Performance of functionalized monolithic silica capillary columns with different mesopore sizes using radical polymerization of octadecyl methacrylate

Takeshi Hara, Gino V. Baron, Kosuke Hata, Yoshihiro Izumi, Takeshi Bamba, Gert Desmet

    Research output: Contribution to journalArticlepeer-review


    We report on the possibility to enhance the phase ratio and retention factor in silica monoliths. According to pioneering work done by Núñez et al. [1], this enhancement is pursued by applying a stationary phase layer via radical polymerization with octadecyl methacrylate (ODM) as an alternative to the customary octadecylsilylation (C18-derivatization). The difference in band broadening, retention factor and separation selectivity between both approaches was compared. Different hydrothermal treatment temperatures for the column preparation were applied to produce monolithic silica structures with three different mesopore sizes (resp. 10, 13, and 16 nm, as determined by argon physisorption) while maintaining similar domain size (sum of through-pore and skeleton size). It has been found that the columns with the poly(octadecyl methacrylate)-phase (ODM columns) provided a 60 to 80% higher retention factor in methanol-water mixture compared to the octadecylsilylated (ODS) columns produced by starting from similar silica backbone structures. In acetonitrile-water mixture, the enhancement is smaller (15 to 30% times higher), yet significant. By adjusting the fabrication conditions (for both the preparation of the monolithic backbones and the surface functionalization), the achieved retention factors (up k = 4.89 for pentylbenzene in 80:20% (v/v) methanol/water) are obviously higher than obtained in the pioneering study on ODM monoliths of Núñez et al. [1], and column clogging could be completely avoided. In addition, also separation efficiencies were significantly higher than shown in Ref. [1], with plate heights as low as 5.8 μm. These plate heights are however inferior to those observed on the ODS-modified sister columns. The difference can be explained by the slower intra-skeleton diffusion displayed by the ODM-modified columns, in turn caused by the larger obstruction to diffusion originating from the thicker stationary phase layer.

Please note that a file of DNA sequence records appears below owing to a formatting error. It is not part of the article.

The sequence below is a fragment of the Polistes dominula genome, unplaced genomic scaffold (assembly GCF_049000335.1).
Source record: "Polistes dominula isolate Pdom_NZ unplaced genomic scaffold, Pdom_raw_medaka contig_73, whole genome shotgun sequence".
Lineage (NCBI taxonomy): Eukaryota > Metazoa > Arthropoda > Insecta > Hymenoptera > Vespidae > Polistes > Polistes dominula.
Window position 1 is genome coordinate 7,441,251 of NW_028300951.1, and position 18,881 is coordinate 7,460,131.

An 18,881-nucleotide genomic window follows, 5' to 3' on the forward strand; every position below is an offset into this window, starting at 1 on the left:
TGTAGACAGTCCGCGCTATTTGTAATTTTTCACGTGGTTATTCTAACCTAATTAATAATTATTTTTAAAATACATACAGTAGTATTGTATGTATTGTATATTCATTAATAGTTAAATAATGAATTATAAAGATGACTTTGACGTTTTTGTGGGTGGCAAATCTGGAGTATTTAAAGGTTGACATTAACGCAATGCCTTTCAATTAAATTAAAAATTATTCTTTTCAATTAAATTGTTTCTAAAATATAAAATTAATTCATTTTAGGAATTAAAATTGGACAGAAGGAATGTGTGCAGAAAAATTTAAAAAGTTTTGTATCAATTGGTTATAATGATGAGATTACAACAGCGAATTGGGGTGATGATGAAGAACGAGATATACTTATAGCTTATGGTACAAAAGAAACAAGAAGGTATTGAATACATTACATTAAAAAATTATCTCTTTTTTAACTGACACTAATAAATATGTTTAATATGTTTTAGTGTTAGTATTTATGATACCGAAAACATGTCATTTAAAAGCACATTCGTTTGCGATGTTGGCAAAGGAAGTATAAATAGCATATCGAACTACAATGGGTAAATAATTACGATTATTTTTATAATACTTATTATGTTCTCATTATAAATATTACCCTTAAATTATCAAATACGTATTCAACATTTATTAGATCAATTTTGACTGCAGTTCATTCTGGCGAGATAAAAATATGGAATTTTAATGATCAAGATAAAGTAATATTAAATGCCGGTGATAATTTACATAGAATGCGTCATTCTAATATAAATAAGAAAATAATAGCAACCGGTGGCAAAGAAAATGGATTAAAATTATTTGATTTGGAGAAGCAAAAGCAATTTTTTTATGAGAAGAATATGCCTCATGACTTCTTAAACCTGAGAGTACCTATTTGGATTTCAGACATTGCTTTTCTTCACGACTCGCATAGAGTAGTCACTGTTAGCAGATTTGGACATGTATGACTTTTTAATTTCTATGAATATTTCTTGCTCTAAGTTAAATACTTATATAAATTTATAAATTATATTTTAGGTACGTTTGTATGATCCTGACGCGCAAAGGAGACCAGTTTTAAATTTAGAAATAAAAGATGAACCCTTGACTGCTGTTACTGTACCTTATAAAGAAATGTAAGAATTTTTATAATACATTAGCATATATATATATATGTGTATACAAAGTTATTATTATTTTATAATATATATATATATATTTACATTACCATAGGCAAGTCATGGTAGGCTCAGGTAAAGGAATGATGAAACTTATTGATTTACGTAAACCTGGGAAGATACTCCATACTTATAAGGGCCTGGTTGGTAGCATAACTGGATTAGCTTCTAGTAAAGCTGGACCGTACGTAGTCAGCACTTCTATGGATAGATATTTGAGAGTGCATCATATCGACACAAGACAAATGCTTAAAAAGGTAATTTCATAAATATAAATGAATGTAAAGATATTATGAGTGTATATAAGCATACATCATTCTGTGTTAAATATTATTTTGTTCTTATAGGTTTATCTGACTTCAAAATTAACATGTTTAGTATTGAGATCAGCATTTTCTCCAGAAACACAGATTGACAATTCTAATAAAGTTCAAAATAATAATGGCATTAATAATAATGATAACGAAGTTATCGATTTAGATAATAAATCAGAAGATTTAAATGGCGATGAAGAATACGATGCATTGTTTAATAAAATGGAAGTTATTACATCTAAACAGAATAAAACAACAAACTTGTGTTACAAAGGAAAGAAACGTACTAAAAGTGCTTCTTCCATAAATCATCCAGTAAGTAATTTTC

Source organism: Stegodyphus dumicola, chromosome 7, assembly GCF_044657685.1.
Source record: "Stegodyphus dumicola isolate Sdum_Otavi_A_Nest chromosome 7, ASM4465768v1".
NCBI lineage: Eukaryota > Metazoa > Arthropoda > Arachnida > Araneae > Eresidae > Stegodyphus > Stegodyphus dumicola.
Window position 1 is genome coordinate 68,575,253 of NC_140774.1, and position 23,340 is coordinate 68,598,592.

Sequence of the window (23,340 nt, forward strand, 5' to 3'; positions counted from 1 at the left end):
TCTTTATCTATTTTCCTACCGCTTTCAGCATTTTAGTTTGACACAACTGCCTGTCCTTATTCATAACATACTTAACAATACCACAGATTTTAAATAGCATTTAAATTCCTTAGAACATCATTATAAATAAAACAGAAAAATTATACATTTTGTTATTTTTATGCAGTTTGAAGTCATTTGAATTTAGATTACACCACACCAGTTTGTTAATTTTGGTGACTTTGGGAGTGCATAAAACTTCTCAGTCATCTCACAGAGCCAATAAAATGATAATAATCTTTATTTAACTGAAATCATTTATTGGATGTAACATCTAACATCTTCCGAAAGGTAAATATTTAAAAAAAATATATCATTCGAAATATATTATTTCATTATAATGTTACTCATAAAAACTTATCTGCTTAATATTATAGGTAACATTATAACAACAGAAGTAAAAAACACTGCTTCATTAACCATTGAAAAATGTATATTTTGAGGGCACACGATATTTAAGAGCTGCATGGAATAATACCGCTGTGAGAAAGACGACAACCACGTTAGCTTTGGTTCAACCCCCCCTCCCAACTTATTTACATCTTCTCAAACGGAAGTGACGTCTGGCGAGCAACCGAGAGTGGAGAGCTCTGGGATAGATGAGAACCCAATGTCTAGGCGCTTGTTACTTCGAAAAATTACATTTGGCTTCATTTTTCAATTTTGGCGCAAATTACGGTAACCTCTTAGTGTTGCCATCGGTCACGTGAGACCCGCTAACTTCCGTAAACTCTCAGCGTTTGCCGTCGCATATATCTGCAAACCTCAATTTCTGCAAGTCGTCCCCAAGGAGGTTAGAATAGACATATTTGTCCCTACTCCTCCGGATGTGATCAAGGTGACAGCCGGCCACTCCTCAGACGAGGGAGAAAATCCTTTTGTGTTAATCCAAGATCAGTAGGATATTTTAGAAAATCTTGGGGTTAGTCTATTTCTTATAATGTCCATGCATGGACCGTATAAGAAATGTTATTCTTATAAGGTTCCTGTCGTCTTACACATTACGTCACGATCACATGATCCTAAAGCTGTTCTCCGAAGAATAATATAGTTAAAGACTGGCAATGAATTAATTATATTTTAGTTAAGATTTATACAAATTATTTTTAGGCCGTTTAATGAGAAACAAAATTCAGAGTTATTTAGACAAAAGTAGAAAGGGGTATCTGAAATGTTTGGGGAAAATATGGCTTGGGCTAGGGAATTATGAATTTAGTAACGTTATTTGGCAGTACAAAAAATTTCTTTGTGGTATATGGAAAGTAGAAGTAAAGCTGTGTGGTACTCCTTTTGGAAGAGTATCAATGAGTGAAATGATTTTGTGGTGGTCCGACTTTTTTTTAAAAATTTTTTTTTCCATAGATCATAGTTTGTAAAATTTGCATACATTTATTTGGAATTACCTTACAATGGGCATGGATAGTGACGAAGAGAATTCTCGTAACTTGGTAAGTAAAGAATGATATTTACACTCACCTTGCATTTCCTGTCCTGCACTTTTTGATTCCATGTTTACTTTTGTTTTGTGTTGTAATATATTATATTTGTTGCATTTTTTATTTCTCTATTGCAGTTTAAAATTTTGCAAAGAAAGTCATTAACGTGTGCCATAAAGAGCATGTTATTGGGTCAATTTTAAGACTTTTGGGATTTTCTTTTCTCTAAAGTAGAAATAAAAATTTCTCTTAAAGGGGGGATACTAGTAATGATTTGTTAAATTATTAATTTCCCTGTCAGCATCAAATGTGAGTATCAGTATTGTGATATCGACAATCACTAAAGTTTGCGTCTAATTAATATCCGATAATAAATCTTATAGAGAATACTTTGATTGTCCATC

Original languageEnglish
    Article number462282
    JournalJournal of Chromatography A
    Publication statusPublished - Aug 16 2021

    All Science Journal Classification (ASJC) codes

    • Analytical Chemistry
    • Biochemistry
    • Organic Chemistry


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